A truer example of Am Yisrael could not be found anywhere, in any annals of time, nor history. For the memory of Tal and other children like her, I pray daily, and through organizations like Lev Ecahd, One Heart, her memory lives on.

A baby boy named Gilad was born to Aviva and Noam Shalit on 28 August 1986 in Nahariyah. At age eleven, he wrote a story called "When the Fish and the Shark First Met", an engaging story in which a small fish and shark are able to resolve their familie's differences and live together in peace.

Early on Sunday morning, 25 June 2006, just two months short of his twentieth birthday, Gilad Shalit was captured by Terrorist Soldiers who surprise-attacked an Israeli army post on the Israeli side of the southern Gaza Strip border after crossing through an underground tunnel near the Kerem Shalom border, and has been held hostage in the Gaza Strip by Hamas since.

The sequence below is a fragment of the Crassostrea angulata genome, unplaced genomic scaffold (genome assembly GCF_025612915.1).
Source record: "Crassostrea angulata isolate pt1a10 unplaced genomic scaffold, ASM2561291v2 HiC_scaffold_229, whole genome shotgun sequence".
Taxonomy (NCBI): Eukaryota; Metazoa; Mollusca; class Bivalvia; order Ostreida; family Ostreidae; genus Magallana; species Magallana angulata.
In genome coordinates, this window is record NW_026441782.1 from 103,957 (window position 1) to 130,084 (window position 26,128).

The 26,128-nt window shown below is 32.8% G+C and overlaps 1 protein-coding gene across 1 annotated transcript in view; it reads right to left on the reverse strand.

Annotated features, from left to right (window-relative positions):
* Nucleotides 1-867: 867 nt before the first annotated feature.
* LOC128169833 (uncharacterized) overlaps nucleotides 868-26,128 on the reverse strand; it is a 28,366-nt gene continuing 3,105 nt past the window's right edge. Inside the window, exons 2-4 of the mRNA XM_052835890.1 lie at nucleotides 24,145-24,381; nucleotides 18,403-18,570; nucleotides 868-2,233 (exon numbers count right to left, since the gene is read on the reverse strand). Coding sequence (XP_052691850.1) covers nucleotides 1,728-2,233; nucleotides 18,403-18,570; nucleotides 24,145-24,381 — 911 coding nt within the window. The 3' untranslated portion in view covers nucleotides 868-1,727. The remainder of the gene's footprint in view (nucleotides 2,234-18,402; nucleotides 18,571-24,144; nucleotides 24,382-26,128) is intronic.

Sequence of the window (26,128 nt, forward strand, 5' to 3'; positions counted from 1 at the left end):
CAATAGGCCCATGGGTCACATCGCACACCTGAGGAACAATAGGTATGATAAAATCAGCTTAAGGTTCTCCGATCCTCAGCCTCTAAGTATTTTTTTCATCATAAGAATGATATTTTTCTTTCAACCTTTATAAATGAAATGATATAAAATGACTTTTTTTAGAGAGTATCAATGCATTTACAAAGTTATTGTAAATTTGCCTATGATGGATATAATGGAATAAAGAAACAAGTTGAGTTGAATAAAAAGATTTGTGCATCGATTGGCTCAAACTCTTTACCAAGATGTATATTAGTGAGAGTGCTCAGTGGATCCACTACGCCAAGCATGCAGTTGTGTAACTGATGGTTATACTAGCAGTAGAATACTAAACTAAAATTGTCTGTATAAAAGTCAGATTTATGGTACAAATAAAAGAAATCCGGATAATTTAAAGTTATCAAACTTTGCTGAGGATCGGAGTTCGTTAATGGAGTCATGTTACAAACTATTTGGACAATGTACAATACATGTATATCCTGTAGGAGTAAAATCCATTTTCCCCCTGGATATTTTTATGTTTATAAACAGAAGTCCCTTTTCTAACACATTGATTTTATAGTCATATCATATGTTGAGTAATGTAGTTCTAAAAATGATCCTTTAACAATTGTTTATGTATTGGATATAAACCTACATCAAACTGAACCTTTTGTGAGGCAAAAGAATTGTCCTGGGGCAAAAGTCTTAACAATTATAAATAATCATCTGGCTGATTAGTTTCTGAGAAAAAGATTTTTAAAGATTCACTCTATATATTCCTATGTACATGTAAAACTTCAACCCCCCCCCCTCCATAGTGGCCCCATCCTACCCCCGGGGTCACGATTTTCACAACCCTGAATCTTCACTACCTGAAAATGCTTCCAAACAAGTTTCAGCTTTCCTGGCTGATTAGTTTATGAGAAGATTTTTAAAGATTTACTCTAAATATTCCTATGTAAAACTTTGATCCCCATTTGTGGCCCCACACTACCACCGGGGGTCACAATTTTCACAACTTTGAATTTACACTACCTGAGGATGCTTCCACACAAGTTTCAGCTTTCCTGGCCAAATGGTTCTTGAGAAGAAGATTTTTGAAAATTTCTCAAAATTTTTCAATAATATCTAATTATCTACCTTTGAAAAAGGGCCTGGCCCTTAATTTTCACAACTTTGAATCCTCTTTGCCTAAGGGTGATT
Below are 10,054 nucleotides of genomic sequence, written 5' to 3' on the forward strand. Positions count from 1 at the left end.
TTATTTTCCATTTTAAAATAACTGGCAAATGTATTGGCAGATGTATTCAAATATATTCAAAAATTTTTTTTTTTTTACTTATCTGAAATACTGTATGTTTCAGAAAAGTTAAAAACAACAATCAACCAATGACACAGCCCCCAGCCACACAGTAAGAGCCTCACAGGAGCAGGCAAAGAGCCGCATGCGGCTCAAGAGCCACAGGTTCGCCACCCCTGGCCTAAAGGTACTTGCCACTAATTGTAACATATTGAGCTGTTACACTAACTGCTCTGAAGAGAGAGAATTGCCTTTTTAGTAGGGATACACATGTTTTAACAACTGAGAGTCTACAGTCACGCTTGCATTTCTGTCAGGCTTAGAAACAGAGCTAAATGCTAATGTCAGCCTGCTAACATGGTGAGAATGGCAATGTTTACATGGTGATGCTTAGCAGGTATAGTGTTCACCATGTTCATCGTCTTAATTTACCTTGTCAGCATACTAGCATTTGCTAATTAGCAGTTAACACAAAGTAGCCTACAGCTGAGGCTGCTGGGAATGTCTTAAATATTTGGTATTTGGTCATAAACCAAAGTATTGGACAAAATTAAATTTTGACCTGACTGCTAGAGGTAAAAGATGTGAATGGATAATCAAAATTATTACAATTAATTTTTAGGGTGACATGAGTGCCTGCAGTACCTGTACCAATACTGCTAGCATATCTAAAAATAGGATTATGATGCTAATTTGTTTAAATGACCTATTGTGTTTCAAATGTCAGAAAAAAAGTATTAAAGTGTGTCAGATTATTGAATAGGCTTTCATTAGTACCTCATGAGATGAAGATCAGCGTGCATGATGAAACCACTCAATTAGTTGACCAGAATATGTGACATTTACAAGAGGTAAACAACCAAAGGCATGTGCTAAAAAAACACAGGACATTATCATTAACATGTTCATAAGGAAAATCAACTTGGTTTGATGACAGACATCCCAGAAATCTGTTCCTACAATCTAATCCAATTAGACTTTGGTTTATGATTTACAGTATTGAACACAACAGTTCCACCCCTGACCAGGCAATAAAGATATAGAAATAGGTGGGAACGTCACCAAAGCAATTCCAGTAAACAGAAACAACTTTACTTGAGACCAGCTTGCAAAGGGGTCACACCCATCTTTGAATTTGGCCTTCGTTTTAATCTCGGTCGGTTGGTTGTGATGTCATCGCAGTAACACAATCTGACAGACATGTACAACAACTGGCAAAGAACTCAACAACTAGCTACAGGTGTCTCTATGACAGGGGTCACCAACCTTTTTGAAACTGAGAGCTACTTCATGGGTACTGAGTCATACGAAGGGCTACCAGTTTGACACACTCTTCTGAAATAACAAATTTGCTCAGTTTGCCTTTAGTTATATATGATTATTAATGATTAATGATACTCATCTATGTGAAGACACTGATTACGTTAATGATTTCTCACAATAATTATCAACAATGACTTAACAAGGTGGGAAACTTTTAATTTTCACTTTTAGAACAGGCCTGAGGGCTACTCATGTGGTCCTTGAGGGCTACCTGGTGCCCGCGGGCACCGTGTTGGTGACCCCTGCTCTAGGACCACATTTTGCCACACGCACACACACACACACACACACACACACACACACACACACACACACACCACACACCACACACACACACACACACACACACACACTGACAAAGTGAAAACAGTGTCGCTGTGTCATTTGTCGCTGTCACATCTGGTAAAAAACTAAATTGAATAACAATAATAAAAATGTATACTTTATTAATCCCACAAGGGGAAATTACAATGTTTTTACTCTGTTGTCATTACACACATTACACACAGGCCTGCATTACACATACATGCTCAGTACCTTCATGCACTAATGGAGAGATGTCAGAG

Shalit, a soldier of the IDF's Armor Corps, recently spent his 23rd birthday in captivity. Gilad is believed to be alive, however, Hamas authorities have refused requests from the allow visits by the International Red Cross to visit him, or otherwise confirm his health and welfare status. Several human rights organizations have stated that the terms and conditions of Shalit's detention are contrary to international humanitarian law. In exchange for his release, Hamas is demanding the release of over 1,000 terrorists held in Israel.

Manhigut Yehudit, The Jewish Leadership Movement, led by the popular Moshe Feiglin says it best when they state that: A Jewish state must be absolutely faithful to the Land of Israel -- the Land that was promised in its Biblical borders to the Fathers of the Nation by the Creator of the world -- and includes the understanding of the positive connection between the Land and the ability of the Nation of Israel to fulfill its earthly goals.